You might be familiar with "The Anatomy Lesson of Dr. Nicolaes Tulp," the iconic painting by Rembrandt van Rijn, in which a clan of gentlemen with poofy collars and pointy mustaches gathers round a corpse for a good old arm dissection. Here begins "The Anatomy Lesson," an art historical journey through the medical, scientific, and artistic, explorations of the human form. Beginning with Rembrandt's illustrious tutorial and leading up to contemporary commentary by Mr. Damien Hirst.
Rembrandt van Rijn (1606-1669), The Anatomy Lesson of Dr. Nicolaes Tulp, 1632, oil on canvas, 169.5 x 216.5 cm, Royal Picture Gallery Mauritshuis, The Hague. (Photo: Royal Picture Gallery Mauritshuis, The Hague)
The exhibition picks up in the 17th century, the Dutch Golden age, when the Theatrum Anatomicum was open to students, doctors, and laypeople who were able to pay the entrance fee. The general public was increasingly looking for answers to life's ailments, outside of religion, turning instead to the fabric of the body itself. In the words of the Gemeentemuseum Den Haag, "People went in search of the tangible reality and, as part of that quest, turned the body inside out."
As technology advanced, both scientists and artists explored the body as a site of knowledge and beauty, turning the most familiar of territories into a strange and complex enigma. "The Anatomy Lesson" features artworks realistic, abstract, cheeky and surreal, along with items pulled from the history of medical science. From surgical instruments to anatomical specimens, the chosen historical relics reveal how the evolution of science affected the evolution of art.
As technical abilities led to more knowledge regarding physical anatomy, more philosophical questions emerged -- questions regarding the relationship between the hidden and the exposed, the mind and the body, the known and the unknown. Later artists including Lucio Fontana, Marc Quinn and Matthew Day Jackson focus more on the philosophical repercussions and moral inquiries than the bodily displays themselves.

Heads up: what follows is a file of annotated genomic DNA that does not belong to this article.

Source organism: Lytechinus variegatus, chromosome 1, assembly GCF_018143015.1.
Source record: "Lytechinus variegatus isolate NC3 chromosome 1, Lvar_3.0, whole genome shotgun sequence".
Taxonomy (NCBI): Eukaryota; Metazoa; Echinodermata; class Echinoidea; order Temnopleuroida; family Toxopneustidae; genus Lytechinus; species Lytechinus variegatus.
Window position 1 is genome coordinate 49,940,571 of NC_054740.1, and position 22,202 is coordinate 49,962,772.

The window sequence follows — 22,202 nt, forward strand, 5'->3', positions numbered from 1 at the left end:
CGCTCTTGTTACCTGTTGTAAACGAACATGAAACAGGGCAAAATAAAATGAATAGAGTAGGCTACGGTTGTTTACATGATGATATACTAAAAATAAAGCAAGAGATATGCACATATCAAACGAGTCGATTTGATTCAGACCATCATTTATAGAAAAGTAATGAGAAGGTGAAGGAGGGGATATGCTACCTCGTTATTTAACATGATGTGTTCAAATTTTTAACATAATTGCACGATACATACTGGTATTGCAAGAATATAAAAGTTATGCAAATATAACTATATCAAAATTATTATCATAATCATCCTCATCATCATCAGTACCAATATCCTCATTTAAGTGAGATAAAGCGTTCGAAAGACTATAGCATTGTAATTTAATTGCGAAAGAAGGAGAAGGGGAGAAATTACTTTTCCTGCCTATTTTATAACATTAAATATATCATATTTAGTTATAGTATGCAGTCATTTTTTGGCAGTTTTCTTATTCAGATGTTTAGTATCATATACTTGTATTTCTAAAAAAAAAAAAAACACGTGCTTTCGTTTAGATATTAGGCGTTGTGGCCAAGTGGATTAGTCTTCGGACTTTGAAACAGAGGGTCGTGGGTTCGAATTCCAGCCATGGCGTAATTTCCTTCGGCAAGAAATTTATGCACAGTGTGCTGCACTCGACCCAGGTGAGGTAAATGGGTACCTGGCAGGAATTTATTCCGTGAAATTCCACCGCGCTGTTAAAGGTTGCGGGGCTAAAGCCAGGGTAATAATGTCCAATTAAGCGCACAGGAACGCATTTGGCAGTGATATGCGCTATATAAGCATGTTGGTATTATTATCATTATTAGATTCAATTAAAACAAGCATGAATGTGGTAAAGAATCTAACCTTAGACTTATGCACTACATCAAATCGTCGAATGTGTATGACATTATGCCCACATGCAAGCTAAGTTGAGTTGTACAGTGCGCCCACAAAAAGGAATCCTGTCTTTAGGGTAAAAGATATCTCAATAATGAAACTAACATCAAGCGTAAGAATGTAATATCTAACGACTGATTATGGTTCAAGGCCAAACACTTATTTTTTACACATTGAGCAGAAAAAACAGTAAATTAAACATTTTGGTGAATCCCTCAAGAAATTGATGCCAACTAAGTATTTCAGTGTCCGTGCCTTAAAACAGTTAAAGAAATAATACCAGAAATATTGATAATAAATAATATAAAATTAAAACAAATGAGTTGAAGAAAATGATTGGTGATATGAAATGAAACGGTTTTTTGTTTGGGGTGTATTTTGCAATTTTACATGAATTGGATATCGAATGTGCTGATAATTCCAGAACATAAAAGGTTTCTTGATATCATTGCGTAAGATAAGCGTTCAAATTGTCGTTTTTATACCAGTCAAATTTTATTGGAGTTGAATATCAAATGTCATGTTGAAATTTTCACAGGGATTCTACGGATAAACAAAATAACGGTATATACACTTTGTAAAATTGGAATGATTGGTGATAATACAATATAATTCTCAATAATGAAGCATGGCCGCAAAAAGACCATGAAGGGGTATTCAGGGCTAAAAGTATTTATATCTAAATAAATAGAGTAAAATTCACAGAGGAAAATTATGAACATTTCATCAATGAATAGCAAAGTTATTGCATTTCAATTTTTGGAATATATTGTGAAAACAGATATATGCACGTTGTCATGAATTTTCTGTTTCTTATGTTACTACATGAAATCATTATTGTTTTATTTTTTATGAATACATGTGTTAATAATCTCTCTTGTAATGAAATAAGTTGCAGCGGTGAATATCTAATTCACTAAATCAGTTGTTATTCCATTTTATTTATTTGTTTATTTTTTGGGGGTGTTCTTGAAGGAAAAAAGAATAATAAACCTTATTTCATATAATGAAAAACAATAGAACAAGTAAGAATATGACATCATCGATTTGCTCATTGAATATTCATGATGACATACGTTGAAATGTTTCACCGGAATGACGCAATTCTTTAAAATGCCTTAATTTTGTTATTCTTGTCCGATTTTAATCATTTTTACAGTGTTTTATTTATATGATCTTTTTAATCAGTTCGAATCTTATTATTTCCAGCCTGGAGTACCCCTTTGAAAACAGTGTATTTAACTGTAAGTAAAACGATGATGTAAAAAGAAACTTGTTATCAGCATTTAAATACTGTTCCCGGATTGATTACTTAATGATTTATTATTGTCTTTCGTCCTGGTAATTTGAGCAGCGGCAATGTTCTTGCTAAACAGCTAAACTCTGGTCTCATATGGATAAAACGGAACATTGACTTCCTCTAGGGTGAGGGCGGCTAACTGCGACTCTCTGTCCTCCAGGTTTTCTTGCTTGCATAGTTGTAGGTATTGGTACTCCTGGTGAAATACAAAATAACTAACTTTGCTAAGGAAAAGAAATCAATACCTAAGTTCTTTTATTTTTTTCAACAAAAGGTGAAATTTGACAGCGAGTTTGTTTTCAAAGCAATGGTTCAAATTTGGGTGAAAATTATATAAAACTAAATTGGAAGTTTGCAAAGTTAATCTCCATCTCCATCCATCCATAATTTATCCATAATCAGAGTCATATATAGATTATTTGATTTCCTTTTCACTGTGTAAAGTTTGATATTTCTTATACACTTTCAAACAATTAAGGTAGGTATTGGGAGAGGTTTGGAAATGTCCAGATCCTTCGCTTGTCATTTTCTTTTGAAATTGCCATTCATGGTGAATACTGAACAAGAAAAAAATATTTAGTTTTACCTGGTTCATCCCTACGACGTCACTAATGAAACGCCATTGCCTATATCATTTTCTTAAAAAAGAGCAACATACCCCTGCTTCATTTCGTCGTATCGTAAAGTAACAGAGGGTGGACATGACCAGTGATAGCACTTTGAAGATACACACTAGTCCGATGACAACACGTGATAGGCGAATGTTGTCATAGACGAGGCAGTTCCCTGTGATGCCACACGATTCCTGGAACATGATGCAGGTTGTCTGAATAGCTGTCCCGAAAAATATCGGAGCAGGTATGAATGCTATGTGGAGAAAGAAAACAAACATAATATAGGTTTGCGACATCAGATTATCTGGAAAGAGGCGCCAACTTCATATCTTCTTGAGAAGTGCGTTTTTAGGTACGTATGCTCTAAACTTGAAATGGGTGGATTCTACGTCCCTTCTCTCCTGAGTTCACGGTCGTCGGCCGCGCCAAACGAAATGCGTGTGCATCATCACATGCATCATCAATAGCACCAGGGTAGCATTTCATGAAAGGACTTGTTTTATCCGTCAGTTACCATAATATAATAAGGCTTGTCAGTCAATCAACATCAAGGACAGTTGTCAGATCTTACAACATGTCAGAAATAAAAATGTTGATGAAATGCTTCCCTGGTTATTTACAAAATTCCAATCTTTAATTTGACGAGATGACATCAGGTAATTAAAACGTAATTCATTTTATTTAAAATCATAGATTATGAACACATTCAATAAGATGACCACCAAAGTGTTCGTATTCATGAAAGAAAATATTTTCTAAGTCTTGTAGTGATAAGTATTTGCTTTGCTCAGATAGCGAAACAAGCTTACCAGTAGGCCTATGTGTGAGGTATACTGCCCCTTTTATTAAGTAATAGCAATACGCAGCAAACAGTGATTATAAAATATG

Take a miniature tour through the mutual understanding of the human form through the images below.
Rembrandt van Rijn (1606-1669), The Anatomy Lesson of Dr. Jan Deijman (fragment), 1656, Oil on canvas, 113 x 135 cm, Amsterdam Museum
Lucio Fontana (1899-1968), Concetto Spaziale, Attesa, 1962, oil on canvas, 100.5 x 81.3 cm, Private collection. (Photo: J & M Zweerts Photography)
Francis Bacon (1909-1992), Seated Figure (Seated Figure), 1989, 193 x 147.5 cm, oil on canvas, The Estate of Francis Bacon. (Photo: The Estate of Francis Bacon)
Frederik Ruysch (1638-1731), Baby Head with Turkish hat, ca 1720, prepared cobble, textiles and feathers, Bleulandinum Museum, University Medical Centre, Utrecht. (Photo: Museum Bleulandinum, University Medical Centre, Utrecht)
Mona Hatoum, Deep Throat, 1996, Table, chair, television, glass plate, fork, knife, water glass, laser disc, laser disc player, 89 x 85 x 130 cm, Private collection London
Paul Thek (1933-1988), L-Column (L-column), 1965 - '66, beeswax, plexiglass and metal, 77.5 x 77.5 x 23 cm, Caldic Collection, Wassenaar. (Photo: Caldic Collection, Wassenaar)
Damien Hirst, Fear (Fear), 1994, glass, stainless steel and surgical instruments, 180 x 90 x 36 cm, Courtesy White Cube © Damien Hirst and Science Ltd.. All rights reserved, Pictoright 2013
"The Anatomy Lesson" will shot at the Gemeentemuseum Den Haag until January 5, 2014.